Geological emission sources of CH4 were calculated for each ecoregion and Africa as a whole using data from Etiope et al. (2019) (Table 9, Table S11 in Supporting Information S1). These include emissions from onshore seeps (gas-oil seeps and mud volcanoes), diffuse exhalation of CH4 associated with petroleum fields (microseepage) and geothermal manifestations mainly from volcanoes and geothermal sites, but excluding submarine seeps (see Ciais et al., 2022). The North African desert ecoregion contributes 46% of the estimated total African geological CH4 emissions of 1.01 TgCH4 yr−1 (see Figure S3 in Supporting Information S1 for the spatial distribution). Semi-arid and Sub-humid savanna ecoregions contribute 30% and 20%, respectively, while the forest ecoregion only contributes 5% of the estimated geological CH4 emissions across Africa.

Table 9. Geological, Inland Water and Coastal CO2, CH4, N2O, and Net GHG Emissions and Sinks
CO2 (Tg yr−1) CH4 (Tg yr−1) N2O (Gg yr−1) CO2eq (GWP100) (Tg yr−1) C (Tg yr−1)
Geological sourcesa 18.3 (3.9/32.7) 1 (1/1) 45.7 (31.3/60.1) 5.8 (1.8/9.7)
Atmospheric fluxes
Lakesb 12.1 (12.1/12.1) 2.2 (2.2/2.2) −0.2 (−0.2/−0.2) 71.4 (71.4/71.4) 5 (5/5)
Reservoirsc 16.2 (6.8/26.1) 2.1 (1.2/3.1) 6.6 (2.7/8.6) 74.7 (39.9/111) 5.7 (1.9/9.4)
Riversb 1,175 (990/1,360) 4.6 (3.9/5.2) 17.3 (14.8/19.8) 1,302.6 (1,099.3/1,505.8) 322.4 (271.7/373.1)
Estuary Emissions (Tidal systems and lagoons)d 21.6 (12.7/32.4) 0 (0/0.1) 2.8 (2.5/3.2) 23.3 (13.4/37.3) 5.9 (2.5/9.6)
Coastal Wetland Emissions (Mangroves, Salt marshes, Seagrasses)d −118.8 (−149.1/−82) 0.1 (0.1/0.3) 0.1 (0.1/0.3) −116 (−147.1/−73.4) −32.4 (−45.8/−22.5)
Net aquatic atmospheric fluxes 1,106.2 (872.5/1,348.6) 9 (7.4/10.9) 26.6 (19.8/31.8) 1,356.1 (1,076.9/1,652.2) 306.6 (235.2/374.7)
Carbon stock change
OC burial—inlande −131.9 (−24.1/−212.6) 0 (0/0) 0 (0/0) −131.9 (−24.1/−212.6) −36 (−6.6/−58)
OC burial—coastald −20.9 (−20.9/−20.9) 0 (0/0) 0 (0/0) −20.9 (−20.9/−20.9) −5.7 (−5.7/−5.7)
Net aquatic carbon stock change −152.8 (−45/−233.5) 0 (0/0) 0 (0/0) −152.8 (−45/−233.5) −41.7 (−12.3/−63.7)
Lateral fluxes
DICf −55.7 (−55.7/−55.7) 0 (0/0) 0 (0/0) −55.7 (−55.7/−55.7) −15.2 (−15.2/−15.2)
DOCg −71.4 (−71.4/−71.4) 0 (0/0) 0 (0/0) −71.4 (−71.4/−71.4) −19.5 (−19.5/−19.5)
POCg −64.6 (−64.6/−64.6) 0 (0/0) 0 (0/0) −64.6 (−64.6/−64.6) −17.6 (−17.6/−17.6)
Coastal Margin C inputsd −458.3 (−187/−729.7) 0 (0/0) 0 (0/0) −458.3 (−187/−729.7) −125 (−51/−199)
Net aquatic lateral fluxes −650 (−378.6/−921.3) 0 (0/0) 0 (0/0) −650 (−378.6/−921.3) −177.3 (−103.3/−251.3)

2.4.2 Weathering Uptake of Atmospheric CO2

We extracted estimates of weathering CO2 uptake and the weathering dissolved inorganic carbon (DIC) release from gridded products provided by Lacroix et al. (2020) for the African ecoregions (Table 9, Table S12 in Supporting Information S1). The method quantifies weathering and depends on surface runoff and temperature, lithology types and soil shielding, and is based on a modified version of the weathering model of Hartmann et al. (2009). Weathering on the continent induces a flux of −12.2 Tg Cyr−1 of CO2, accounting for around 7% of the global weathering consumption. The sink estimate for the continent is comparable with the previous estimate of −11.7 Tg Cyr−1 of Ludwig et al. (1998). The carbon uptake from the atmosphere and carbon originating from the rock material add up to a total of −15.2 Tg Cyr−1 DIC exported to freshwaters and the ocean. Lacroix et al. (2020) reported that there was a general underestimation of catchment DIC exports for African catchments, for example, a 20% underestimation compared to measurements for the Congo basin.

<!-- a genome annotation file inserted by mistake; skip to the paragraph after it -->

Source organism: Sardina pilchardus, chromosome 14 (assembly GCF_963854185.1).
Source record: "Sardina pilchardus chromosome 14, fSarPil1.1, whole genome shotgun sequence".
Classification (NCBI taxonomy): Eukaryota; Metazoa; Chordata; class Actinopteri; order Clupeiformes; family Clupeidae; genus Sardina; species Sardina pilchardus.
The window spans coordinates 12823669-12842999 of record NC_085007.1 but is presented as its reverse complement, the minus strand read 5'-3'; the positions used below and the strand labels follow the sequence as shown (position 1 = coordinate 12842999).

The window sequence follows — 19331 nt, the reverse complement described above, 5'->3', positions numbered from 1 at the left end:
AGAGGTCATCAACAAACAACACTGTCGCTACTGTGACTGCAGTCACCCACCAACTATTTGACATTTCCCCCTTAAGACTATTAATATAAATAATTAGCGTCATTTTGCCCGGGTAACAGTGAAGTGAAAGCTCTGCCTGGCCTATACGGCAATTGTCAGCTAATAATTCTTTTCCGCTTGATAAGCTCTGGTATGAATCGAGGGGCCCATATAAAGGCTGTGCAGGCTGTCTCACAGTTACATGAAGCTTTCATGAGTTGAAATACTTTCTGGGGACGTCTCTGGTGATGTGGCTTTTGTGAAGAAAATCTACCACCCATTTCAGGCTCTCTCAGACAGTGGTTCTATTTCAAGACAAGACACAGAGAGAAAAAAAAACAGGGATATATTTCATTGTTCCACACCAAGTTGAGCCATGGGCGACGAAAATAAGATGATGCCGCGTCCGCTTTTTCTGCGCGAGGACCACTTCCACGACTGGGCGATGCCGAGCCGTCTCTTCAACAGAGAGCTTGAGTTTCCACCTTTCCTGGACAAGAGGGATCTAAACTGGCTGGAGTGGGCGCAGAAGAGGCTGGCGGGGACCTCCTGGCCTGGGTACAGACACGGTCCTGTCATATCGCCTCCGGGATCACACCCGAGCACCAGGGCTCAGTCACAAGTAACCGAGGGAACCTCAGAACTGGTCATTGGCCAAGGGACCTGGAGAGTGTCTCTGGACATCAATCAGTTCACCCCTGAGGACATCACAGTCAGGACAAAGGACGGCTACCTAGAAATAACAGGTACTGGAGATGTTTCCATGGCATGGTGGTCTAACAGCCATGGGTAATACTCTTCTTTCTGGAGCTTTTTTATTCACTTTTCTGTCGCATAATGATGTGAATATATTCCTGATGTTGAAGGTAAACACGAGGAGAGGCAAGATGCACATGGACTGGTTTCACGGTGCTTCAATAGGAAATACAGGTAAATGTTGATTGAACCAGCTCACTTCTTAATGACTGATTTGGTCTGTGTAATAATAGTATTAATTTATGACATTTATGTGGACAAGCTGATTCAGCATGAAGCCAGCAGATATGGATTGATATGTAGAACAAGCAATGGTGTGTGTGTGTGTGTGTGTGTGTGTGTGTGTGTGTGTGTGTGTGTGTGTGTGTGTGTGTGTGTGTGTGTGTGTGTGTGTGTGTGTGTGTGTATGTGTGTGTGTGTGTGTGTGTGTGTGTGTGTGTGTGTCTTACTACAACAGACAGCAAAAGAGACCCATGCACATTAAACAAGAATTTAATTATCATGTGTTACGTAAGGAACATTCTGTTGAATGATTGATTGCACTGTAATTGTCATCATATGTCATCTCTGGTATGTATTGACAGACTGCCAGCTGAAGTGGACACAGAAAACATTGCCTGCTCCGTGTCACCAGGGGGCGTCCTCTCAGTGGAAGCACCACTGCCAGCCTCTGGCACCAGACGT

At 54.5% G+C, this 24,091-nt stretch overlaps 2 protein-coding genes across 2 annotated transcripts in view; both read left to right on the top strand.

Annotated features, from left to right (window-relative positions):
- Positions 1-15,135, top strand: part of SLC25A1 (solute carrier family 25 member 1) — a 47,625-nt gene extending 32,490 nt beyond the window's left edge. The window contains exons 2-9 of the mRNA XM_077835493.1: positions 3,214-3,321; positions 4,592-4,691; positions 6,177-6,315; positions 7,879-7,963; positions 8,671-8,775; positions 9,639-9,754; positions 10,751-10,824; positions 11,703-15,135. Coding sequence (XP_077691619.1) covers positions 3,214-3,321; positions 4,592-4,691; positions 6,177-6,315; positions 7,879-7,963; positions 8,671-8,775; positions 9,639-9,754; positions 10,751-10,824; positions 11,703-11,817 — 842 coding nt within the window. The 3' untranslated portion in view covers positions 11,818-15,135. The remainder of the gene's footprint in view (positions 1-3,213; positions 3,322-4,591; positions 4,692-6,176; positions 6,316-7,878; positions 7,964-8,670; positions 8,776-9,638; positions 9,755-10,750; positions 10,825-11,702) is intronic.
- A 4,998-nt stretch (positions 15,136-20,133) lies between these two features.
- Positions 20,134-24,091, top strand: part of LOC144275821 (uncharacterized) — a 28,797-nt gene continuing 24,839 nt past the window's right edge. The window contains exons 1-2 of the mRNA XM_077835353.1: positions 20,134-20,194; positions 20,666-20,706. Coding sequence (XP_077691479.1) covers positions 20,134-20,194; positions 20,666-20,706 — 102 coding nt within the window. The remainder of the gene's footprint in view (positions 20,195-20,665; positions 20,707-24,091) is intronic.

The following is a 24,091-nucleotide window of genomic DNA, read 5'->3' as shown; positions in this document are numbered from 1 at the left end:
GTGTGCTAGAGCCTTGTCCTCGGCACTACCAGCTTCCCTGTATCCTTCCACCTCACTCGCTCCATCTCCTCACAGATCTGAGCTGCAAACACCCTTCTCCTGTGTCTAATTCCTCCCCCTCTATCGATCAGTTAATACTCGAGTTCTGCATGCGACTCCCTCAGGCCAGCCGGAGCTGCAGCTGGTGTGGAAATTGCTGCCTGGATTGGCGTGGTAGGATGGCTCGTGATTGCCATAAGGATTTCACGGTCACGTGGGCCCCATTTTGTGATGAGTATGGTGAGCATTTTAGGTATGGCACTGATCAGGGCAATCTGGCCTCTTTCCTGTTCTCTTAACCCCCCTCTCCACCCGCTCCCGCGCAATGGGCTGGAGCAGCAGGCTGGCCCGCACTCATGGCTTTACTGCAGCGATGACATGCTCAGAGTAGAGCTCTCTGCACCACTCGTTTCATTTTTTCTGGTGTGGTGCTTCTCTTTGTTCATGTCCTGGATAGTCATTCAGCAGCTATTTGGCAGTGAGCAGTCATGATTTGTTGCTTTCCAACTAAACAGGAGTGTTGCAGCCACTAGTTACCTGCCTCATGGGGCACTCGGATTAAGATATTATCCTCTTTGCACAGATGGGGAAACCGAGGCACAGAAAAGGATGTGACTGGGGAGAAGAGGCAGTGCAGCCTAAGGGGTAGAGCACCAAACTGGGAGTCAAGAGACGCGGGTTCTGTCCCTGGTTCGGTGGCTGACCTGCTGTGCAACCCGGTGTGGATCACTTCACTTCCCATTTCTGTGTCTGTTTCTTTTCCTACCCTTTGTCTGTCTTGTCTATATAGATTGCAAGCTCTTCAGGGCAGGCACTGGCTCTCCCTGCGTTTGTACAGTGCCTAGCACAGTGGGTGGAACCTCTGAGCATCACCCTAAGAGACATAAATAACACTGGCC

In Africa, the lowest consumption rates (0–0.1 tC km−2 yr−1) were recorded over eastern and southern Africa, while larger amounts (0.5–5 tC km−2 yr−1) of CO2 were consumed in central Africa and parts of East Africa. The Semi-arid savanna ecoregion, which consists, to a large degree, of metamorphics, unconsolidated and silicoclastic sediment lithological classes, accounts for the highest weathering rates per area and the largest part of the continent's weathering drawdown and DIC release (Table 9, Table S12 in Supporting Information S1), owing to rather high runoff rates ranging from 50 to 250 mm yr−1. Weathering rates in warm and runoff-abundant tropical forest areas are strongly reduced due to shielding by old and highly weathered soils (Hartmann et al., 2014), whereas weathering in the dry semi-arid savanna and desert is limited by precipitation and runoff, which is predominantly less than 25 mm yr−1.